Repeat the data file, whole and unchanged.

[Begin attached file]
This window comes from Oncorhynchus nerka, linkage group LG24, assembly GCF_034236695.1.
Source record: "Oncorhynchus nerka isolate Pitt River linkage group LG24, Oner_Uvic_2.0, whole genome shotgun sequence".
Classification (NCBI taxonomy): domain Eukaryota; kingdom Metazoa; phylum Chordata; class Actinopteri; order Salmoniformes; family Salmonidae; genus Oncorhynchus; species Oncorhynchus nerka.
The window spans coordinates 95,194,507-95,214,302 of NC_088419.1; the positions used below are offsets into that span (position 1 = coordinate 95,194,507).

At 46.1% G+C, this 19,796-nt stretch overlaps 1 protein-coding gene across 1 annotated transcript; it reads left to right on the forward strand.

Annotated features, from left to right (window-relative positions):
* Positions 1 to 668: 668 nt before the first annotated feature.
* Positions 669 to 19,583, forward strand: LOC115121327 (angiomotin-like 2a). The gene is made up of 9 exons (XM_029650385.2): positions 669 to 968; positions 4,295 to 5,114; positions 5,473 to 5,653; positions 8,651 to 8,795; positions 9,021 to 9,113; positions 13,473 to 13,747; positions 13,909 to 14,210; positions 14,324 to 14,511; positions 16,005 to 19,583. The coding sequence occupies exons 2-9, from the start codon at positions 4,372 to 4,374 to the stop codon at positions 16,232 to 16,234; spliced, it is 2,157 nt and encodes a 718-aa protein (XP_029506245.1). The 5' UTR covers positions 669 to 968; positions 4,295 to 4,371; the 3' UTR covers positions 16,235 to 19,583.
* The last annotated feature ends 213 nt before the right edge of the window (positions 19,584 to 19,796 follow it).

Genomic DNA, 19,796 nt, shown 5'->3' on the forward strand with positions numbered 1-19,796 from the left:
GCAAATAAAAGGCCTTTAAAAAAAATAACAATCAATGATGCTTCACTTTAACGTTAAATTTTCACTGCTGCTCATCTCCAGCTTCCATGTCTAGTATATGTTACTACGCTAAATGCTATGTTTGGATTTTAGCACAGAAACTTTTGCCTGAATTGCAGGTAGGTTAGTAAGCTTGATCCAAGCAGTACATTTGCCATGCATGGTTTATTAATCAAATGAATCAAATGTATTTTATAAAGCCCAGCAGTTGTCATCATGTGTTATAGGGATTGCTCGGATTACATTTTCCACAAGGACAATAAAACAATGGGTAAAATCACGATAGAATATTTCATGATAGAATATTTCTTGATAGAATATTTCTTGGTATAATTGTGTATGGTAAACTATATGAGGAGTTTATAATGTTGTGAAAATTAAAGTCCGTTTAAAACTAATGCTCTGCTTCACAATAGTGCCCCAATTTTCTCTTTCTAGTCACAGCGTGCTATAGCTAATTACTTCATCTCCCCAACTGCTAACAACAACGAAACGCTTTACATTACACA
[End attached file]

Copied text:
This window comes from Oncorhynchus nerka, linkage group LG24, assembly GCF_034236695.1.
Source record: "Oncorhynchus nerka isolate Pitt River linkage group LG24, Oner_Uvic_2.0, whole genome shotgun sequence".
Classification (NCBI taxonomy): domain Eukaryota; kingdom Metazoa; phylum Chordata; class Actinopteri; order Salmoniformes; family Salmonidae; genus Oncorhynchus; species Oncorhynchus nerka.
The window spans coordinates 95,194,507-95,214,302 of NC_088419.1; the positions used below are offsets into that span (position 1 = coordinate 95,194,507).

At 46.1% G+C, this 19,796-nt stretch overlaps 1 protein-coding gene across 1 annotated transcript; it reads left to right on the forward strand.

Annotated features, from left to right (window-relative positions):
* Positions 1 to 668: 668 nt before the first annotated feature.
* Positions 669 to 19,583, forward strand: LOC115121327 (angiomotin-like 2a). The gene is made up of 9 exons (XM_029650385.2): positions 669 to 968; positions 4,295 to 5,114; positions 5,473 to 5,653; positions 8,651 to 8,795; positions 9,021 to 9,113; positions 13,473 to 13,747; positions 13,909 to 14,210; positions 14,324 to 14,511; positions 16,005 to 19,583. The coding sequence occupies exons 2-9, from the start codon at positions 4,372 to 4,374 to the stop codon at positions 16,232 to 16,234; spliced, it is 2,157 nt and encodes a 718-aa protein (XP_029506245.1). The 5' UTR covers positions 669 to 968; positions 4,295 to 4,371; the 3' UTR covers positions 16,235 to 19,583.
* The last annotated feature ends 213 nt before the right edge of the window (positions 19,584 to 19,796 follow it).

Genomic DNA, 19,796 nt, shown 5'->3' on the forward strand with positions numbered 1-19,796 from the left:
GCAAATAAAAGGCCTTTAAAAAAAATAACAATCAATGATGCTTCACTTTAACGTTAAATTTTCACTGCTGCTCATCTCCAGCTTCCATGTCTAGTATATGTTACTACGCTAAATGCTATGTTTGGATTTTAGCACAGAAACTTTTGCCTGAATTGCAGGTAGGTTAGTAAGCTTGATCCAAGCAGTACATTTGCCATGCATGGTTTATTAATCAAATGAATCAAATGTATTTTATAAAGCCCAGCAGTTGTCATCATGTGTTATAGGGATTGCTCGGATTACATTTTCCACAAGGACAATAAAACAATGGGTAAAATCACGATAGAATATTTCATGATAGAATATTTCTTGATAGAATATTTCTTGGTATAATTGTGTATGGTAAACTATATGAGGAGTTTATAATGTTGTGAAAATTAAAGTCCGTTTAAAACTAATGCTCTGCTTCACAATAGTGCCCCAATTTTCTCTTTCTAGTCACAGCGTGCTATAGCTAATTACTTCATCTCCCCAACTGCTAACAACAACGAAACGCTTTACATTACACA